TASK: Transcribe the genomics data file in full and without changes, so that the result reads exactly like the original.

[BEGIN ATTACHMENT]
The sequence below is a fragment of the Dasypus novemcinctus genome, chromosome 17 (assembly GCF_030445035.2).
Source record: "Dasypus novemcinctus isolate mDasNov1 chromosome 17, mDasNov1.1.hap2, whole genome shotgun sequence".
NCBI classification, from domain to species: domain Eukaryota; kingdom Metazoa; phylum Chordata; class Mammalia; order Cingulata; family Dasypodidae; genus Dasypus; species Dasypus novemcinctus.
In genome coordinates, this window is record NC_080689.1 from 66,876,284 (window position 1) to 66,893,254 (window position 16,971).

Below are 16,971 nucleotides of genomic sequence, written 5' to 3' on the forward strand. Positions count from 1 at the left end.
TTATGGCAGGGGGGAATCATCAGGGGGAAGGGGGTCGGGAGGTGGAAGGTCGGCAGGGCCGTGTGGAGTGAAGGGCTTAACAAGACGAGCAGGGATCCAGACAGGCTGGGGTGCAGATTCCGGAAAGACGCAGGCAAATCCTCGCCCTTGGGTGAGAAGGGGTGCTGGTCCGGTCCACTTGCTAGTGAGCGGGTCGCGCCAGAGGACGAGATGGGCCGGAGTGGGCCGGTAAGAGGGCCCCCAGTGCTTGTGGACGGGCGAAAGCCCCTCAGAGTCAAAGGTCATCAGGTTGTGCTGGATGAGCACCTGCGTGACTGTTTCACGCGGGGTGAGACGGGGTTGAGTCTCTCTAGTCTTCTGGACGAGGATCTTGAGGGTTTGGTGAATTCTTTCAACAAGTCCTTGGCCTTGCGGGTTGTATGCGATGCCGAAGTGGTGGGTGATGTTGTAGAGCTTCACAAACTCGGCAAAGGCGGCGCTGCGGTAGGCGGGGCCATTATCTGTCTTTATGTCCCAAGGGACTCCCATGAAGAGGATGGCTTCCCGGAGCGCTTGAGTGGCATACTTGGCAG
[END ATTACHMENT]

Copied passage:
The sequence below is a fragment of the Dasypus novemcinctus genome, chromosome 17 (assembly GCF_030445035.2).
Source record: "Dasypus novemcinctus isolate mDasNov1 chromosome 17, mDasNov1.1.hap2, whole genome shotgun sequence".
NCBI classification, from domain to species: domain Eukaryota; kingdom Metazoa; phylum Chordata; class Mammalia; order Cingulata; family Dasypodidae; genus Dasypus; species Dasypus novemcinctus.
In genome coordinates, this window is record NC_080689.1 from 66,876,284 (window position 1) to 66,893,254 (window position 16,971).

Below are 16,971 nucleotides of genomic sequence, written 5' to 3' on the forward strand. Positions count from 1 at the left end.
TTATGGCAGGGGGGAATCATCAGGGGGAAGGGGGTCGGGAGGTGGAAGGTCGGCAGGGCCGTGTGGAGTGAAGGGCTTAACAAGACGAGCAGGGATCCAGACAGGCTGGGGTGCAGATTCCGGAAAGACGCAGGCAAATCCTCGCCCTTGGGTGAGAAGGGGTGCTGGTCCGGTCCACTTGCTAGTGAGCGGGTCGCGCCAGAGGACGAGATGGGCCGGAGTGGGCCGGTAAGAGGGCCCCCAGTGCTTGTGGACGGGCGAAAGCCCCTCAGAGTCAAAGGTCATCAGGTTGTGCTGGATGAGCACCTGCGTGACTGTTTCACGCGGGGTGAGACGGGGTTGAGTCTCTCTAGTCTTCTGGACGAGGATCTTGAGGGTTTGGTGAATTCTTTCAACAAGTCCTTGGCCTTGCGGGTTGTATGCGATGCCGAAGTGGTGGGTGATGTTGTAGAGCTTCACAAACTCGGCAAAGGCGGCGCTGCGGTAGGCGGGGCCATTATCTGTCTTTATGTCCCAAGGGACTCCCATGAAGAGGATGGCTTCCCGGAGCGCTTGAGTGGCATACTTGGCAG